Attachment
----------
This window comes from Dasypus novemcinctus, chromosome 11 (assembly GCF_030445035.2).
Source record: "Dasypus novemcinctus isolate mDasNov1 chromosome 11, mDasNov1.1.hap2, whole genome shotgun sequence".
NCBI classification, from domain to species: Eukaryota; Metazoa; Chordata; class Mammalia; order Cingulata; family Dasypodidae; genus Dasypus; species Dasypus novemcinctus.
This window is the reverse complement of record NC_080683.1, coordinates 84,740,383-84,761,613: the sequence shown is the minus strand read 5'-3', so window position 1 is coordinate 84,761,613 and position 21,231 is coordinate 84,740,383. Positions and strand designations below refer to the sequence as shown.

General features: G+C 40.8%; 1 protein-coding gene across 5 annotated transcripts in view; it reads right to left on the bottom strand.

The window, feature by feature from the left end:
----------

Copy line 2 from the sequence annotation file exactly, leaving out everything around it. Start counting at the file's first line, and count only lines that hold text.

Source record: "Dasypus novemcinctus isolate mDasNov1 chromosome 11, mDasNov1.1.hap2, whole genome shotgun sequence".